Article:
The LGBT community is a diverse one. As a group that includes people of varying shapes, sizes, colours, genders, ethnicities and beliefs, there are a great many backgrounds and perspectives they represent. The unifying factor of this large group that draws all of these multi-faceted individuals together is who they love, who they are attracted to.
Attraction can take many forms from purely physical to intellectual to a combination of the two. For many people, regardless of LGBT status, the age from 20 to 30 is a time of discovery — knowing what to look for in another person, that chemistry, the moment when fireworks ignite and passion begins. All of this is fine, natural even, but what happens after 30 in the LGBT community?
Once someone reaches the age of 30, they start to notice changes in themselves, some subtle, some dramatic. By this time, most people have been in at least one significant romantic relationship, have had a job, set goals for themselves and so on. This is not true for everyone, as outliers exist in every statistical sampling. However, most people can relate to this basic assessment. Going out to bars and meeting random people for drinks may have lost some of its appeal and the need for deeper, more substantial human interactions become all the more important.
Other changes that occur after this time include the inevitable ebb and flow of interpersonal relationships. So often it happens that friendships can be as easily made as they are broken. When people are younger and more confident in their looks and abilities, it is not as difficult to meet people and make connections. Sometimes these connections can become strained whether by geographical distance or the loss of being able to relate to one another. Whatever the cause, friendships can flourish or fade over time.
When people reach their 30s, a milestone age when most are expected to “settle down” and “plant roots,” some notice a deficit when it comes to friendships. It is all too common to not take notice when we have drifted away from those closest to us. Circumstances can be one of the defining features of this phenomena and play a large role in becoming estranged from friends.
How is it different for a member of the LGBT community? This should come as no surprise, but it is largely the same. Though there are some exceptions that must be noted. The LGBT community includes a vast array of people who have been previously hurt for myriad reasons by an abundance of sources. Many members of the LGBT community are leery of meeting new people for reasons ranging from personal safety to emotional security. Making friends can be a scary process when so many in society take issue with one’s very existence, even more so if one’s local LGBT community is cliquish, closed or non-supportive.
As humans, being isolated from others can lead to loneliness and reaching out to new people can be a process that yields little to no return aside from disappointment. This endeavour becomes more challenging as people advance in age. It seems like this is a boat that many have missed and even fewer had the tickets to board anyway. How does someone remedy this problem? Is there an answer to building lasting friendships for an LGBT person past the age of 30?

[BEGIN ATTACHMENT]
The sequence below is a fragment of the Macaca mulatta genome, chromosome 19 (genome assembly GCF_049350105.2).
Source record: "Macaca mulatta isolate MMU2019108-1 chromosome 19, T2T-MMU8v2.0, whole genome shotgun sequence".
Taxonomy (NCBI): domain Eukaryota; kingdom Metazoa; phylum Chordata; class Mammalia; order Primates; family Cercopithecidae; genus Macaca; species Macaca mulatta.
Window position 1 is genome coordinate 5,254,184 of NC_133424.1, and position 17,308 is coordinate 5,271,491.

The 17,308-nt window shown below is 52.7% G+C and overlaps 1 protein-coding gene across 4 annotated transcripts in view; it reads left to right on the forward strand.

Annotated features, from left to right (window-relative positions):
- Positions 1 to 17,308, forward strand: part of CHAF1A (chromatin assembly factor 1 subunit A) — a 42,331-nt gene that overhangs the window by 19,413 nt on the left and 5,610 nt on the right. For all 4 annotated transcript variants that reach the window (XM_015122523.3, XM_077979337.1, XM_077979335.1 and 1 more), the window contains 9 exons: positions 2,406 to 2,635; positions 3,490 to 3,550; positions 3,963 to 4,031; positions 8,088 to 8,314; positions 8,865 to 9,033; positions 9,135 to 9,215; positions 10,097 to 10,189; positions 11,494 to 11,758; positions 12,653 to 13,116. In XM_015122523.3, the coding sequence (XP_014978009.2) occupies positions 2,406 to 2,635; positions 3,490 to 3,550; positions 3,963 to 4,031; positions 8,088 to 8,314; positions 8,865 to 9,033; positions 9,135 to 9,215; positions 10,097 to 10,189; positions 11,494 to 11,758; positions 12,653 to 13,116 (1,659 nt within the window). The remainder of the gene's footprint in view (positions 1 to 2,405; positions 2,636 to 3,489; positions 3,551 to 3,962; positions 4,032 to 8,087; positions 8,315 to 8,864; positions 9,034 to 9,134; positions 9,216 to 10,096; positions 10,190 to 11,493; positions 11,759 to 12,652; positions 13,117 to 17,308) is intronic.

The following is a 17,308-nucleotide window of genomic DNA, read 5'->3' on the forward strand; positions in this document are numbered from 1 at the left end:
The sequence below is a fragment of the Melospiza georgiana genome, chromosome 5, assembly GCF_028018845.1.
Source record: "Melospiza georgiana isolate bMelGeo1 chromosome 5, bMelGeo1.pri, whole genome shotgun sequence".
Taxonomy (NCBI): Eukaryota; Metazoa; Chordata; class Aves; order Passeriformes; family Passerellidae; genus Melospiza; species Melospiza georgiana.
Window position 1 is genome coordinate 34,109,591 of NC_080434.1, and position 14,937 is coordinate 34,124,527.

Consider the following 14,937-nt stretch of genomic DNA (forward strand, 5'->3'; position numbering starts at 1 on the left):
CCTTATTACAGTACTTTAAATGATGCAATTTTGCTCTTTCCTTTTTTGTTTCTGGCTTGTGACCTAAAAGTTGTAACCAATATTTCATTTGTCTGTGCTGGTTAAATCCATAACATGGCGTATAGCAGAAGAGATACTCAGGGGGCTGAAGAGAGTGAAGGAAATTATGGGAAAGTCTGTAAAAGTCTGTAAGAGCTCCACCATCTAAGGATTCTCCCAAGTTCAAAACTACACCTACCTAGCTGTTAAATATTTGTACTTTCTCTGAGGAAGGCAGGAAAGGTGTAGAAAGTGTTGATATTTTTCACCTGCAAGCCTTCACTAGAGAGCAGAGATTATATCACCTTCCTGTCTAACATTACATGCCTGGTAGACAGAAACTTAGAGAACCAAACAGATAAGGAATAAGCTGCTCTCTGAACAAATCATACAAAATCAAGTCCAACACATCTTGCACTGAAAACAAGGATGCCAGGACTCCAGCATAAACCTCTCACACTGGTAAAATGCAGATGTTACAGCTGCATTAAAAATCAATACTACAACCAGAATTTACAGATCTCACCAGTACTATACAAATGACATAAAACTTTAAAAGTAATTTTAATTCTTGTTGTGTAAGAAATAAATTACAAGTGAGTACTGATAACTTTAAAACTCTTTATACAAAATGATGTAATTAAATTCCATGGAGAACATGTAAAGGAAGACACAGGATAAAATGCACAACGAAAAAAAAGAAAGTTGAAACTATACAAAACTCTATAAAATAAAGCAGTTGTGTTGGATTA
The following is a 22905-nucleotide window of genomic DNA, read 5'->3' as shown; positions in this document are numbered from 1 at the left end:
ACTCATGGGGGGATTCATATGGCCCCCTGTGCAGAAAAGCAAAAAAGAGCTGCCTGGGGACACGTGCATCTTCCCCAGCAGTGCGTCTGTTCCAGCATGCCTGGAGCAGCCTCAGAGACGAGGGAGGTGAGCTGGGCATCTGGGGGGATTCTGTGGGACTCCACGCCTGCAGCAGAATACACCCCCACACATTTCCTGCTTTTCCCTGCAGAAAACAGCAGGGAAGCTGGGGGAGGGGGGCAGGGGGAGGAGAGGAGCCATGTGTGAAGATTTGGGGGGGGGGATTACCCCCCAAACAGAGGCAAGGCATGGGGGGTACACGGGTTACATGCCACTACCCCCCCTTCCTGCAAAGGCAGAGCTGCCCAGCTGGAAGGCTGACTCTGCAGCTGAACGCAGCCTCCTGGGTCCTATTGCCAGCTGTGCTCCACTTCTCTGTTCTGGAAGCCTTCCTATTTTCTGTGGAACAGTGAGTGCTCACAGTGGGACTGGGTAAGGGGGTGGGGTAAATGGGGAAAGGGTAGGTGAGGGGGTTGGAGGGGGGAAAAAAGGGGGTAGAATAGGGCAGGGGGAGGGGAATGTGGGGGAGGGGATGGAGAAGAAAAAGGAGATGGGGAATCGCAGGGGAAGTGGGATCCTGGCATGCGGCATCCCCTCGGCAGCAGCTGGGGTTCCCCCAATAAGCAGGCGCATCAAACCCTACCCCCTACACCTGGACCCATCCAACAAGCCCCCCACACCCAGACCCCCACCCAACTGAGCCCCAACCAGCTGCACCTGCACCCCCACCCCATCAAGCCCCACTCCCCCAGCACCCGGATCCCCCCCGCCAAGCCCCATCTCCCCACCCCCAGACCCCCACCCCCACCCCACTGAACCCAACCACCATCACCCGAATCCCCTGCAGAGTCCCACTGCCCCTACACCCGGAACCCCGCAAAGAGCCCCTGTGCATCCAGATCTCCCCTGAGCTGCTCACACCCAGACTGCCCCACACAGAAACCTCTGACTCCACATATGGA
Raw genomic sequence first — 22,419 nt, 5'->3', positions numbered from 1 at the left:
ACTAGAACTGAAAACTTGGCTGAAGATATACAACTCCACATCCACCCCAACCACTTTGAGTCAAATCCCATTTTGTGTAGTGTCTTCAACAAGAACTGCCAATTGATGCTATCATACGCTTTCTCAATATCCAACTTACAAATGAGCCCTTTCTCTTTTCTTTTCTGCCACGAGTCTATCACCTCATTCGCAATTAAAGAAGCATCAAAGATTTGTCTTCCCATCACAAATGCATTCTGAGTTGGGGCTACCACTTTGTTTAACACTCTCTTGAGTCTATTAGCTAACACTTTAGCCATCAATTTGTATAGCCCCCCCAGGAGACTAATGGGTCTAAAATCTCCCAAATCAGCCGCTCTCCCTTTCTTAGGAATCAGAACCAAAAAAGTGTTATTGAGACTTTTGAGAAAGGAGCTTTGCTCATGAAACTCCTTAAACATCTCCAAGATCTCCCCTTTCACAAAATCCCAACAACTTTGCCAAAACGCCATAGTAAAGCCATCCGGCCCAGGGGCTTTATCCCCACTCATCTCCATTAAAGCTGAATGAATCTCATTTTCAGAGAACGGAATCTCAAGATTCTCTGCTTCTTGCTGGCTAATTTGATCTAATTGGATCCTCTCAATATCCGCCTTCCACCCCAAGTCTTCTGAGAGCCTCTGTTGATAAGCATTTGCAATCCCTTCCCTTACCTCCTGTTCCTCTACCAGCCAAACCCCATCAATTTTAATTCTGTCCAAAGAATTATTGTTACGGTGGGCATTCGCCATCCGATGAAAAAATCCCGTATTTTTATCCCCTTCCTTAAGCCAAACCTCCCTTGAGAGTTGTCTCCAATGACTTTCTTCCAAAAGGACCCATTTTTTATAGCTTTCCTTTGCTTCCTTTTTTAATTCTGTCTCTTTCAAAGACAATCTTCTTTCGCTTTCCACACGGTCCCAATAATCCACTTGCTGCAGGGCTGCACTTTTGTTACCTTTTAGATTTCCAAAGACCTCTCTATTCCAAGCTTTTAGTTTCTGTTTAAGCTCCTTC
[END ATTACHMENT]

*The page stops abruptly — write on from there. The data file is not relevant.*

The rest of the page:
First off, before making friends, a person needs to know who they are on a personal level. Asking oneself questions like: What is it that I like best about myself? What are some of the virtues I possess? What are my strengths / weaknesses? What do I like to do for fun in my spare time? When a person gets to know who they are, it becomes that much easier to get to know someone else.
When someone feels comfortable enough to get out there and start making new friends, there are practical activities that can spur this process. Websites like Meetup are very useful for meeting new people who share similar interests. This site allows people to post a public activity like going bowling or starting a book club.
Getting to know other people in the same general age range with interests that correspond to one’s own is a great first step. Like any practical step, it does require being proactive and this can be one of the most difficult pieces of the social puzzle to master. Taking that plunge is necessary, yet it doesn’t need to be a frightful experience. Just keep in mind, the other people meeting up are probably experiencing the same desire to make new friends and share the same insecurities.
Getting out of the house or apartment is key to meeting new people. Those with pets can take advantage of a sunny weekend day and take a stroll in the local park. For those who are avid readers, take a book to a local LGBT-friendly coffee shop and make yourself comfortable. In order to engage fellow patrons, ensure the title of the book is visible as this could make a great icebreaker for the other coffee and tea drinkers in the vicinity. This technique can work both ways, it just requires taking the first step and being proactive. Take an interest in other’s reading material, too.
Last, it is important to not get discouraged if the friend-making process does not seem to be producing results quickly enough. Never give up on meeting new people. Having perseverance and taking initiative to expand one’s social influence does take time, but anything worth doing has its share of triumph as well as tumult.